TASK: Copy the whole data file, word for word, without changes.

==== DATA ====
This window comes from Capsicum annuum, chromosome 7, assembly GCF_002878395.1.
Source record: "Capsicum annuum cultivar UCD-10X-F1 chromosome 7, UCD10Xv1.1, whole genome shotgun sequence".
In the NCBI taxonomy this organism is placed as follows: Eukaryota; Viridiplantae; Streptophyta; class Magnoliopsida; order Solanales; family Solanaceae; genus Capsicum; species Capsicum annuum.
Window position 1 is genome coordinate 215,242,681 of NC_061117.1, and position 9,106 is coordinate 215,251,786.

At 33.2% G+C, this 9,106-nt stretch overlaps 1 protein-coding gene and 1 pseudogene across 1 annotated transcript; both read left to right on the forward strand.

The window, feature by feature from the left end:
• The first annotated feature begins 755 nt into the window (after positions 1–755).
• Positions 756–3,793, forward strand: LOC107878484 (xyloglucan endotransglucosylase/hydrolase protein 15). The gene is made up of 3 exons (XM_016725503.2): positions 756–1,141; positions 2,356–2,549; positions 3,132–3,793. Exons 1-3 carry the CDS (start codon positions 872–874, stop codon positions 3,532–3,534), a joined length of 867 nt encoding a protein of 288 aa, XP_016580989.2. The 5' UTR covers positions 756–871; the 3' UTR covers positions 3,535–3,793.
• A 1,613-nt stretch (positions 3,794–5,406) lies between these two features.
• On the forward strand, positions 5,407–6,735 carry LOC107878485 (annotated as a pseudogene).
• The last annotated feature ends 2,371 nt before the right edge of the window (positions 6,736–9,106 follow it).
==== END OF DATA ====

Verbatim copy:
This window comes from Capsicum annuum, chromosome 7, assembly GCF_002878395.1.
Source record: "Capsicum annuum cultivar UCD-10X-F1 chromosome 7, UCD10Xv1.1, whole genome shotgun sequence".
In the NCBI taxonomy this organism is placed as follows: Eukaryota; Viridiplantae; Streptophyta; class Magnoliopsida; order Solanales; family Solanaceae; genus Capsicum; species Capsicum annuum.
Window position 1 is genome coordinate 215,242,681 of NC_061117.1, and position 9,106 is coordinate 215,251,786.

At 33.2% G+C, this 9,106-nt stretch overlaps 1 protein-coding gene and 1 pseudogene across 1 annotated transcript; both read left to right on the forward strand.

The window, feature by feature from the left end:
• The first annotated feature begins 755 nt into the window (after positions 1–755).
• Positions 756–3,793, forward strand: LOC107878484 (xyloglucan endotransglucosylase/hydrolase protein 15). The gene is made up of 3 exons (XM_016725503.2): positions 756–1,141; positions 2,356–2,549; positions 3,132–3,793. Exons 1-3 carry the CDS (start codon positions 872–874, stop codon positions 3,532–3,534), a joined length of 867 nt encoding a protein of 288 aa, XP_016580989.2. The 5' UTR covers positions 756–871; the 3' UTR covers positions 3,535–3,793.
• A 1,613-nt stretch (positions 3,794–5,406) lies between these two features.
• On the forward strand, positions 5,407–6,735 carry LOC107878485 (annotated as a pseudogene).
• The last annotated feature ends 2,371 nt before the right edge of the window (positions 6,736–9,106 follow it).